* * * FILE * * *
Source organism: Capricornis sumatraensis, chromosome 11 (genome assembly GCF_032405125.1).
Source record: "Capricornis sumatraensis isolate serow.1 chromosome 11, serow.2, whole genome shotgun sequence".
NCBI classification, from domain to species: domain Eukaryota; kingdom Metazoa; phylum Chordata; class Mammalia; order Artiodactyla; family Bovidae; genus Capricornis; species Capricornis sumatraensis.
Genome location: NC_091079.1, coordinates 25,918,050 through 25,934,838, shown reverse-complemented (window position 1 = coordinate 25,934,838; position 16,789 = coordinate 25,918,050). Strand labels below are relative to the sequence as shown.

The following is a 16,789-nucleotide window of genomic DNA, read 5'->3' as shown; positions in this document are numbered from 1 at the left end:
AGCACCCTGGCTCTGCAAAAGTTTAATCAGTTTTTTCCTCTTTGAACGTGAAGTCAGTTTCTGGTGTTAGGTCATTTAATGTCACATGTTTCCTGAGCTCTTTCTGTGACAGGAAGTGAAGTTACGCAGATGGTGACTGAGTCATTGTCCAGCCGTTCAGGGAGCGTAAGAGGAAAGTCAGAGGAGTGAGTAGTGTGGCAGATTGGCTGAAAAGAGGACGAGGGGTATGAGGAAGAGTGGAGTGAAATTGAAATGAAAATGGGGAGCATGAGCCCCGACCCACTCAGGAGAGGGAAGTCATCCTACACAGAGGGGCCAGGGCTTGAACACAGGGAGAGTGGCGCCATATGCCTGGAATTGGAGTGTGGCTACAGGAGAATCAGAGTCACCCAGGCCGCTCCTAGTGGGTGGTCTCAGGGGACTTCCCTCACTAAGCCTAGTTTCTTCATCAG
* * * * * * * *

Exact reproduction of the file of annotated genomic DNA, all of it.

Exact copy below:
Source organism: Capricornis sumatraensis, chromosome 11 (genome assembly GCF_032405125.1).
Source record: "Capricornis sumatraensis isolate serow.1 chromosome 11, serow.2, whole genome shotgun sequence".
NCBI classification, from domain to species: domain Eukaryota; kingdom Metazoa; phylum Chordata; class Mammalia; order Artiodactyla; family Bovidae; genus Capricornis; species Capricornis sumatraensis.
Genome location: NC_091079.1, coordinates 25,918,050 through 25,934,838, shown reverse-complemented (window position 1 = coordinate 25,934,838; position 16,789 = coordinate 25,918,050). Strand labels below are relative to the sequence as shown.

The following is a 16,789-nucleotide window of genomic DNA, read 5'->3' as shown; positions in this document are numbered from 1 at the left end:
AGCACCCTGGCTCTGCAAAAGTTTAATCAGTTTTTTCCTCTTTGAACGTGAAGTCAGTTTCTGGTGTTAGGTCATTTAATGTCACATGTTTCCTGAGCTCTTTCTGTGACAGGAAGTGAAGTTACGCAGATGGTGACTGAGTCATTGTCCAGCCGTTCAGGGAGCGTAAGAGGAAAGTCAGAGGAGTGAGTAGTGTGGCAGATTGGCTGAAAAGAGGACGAGGGGTATGAGGAAGAGTGGAGTGAAATTGAAATGAAAATGGGGAGCATGAGCCCCGACCCACTCAGGAGAGGGAAGTCATCCTACACAGAGGGGCCAGGGCTTGAACACAGGGAGAGTGGCGCCATATGCCTGGAATTGGAGTGTGGCTACAGGAGAATCAGAGTCACCCAGGCCGCTCCTAGTGGGTGGTCTCAGGGGACTTCCCTCACTAAGCCTAGTTTCTTCATCAG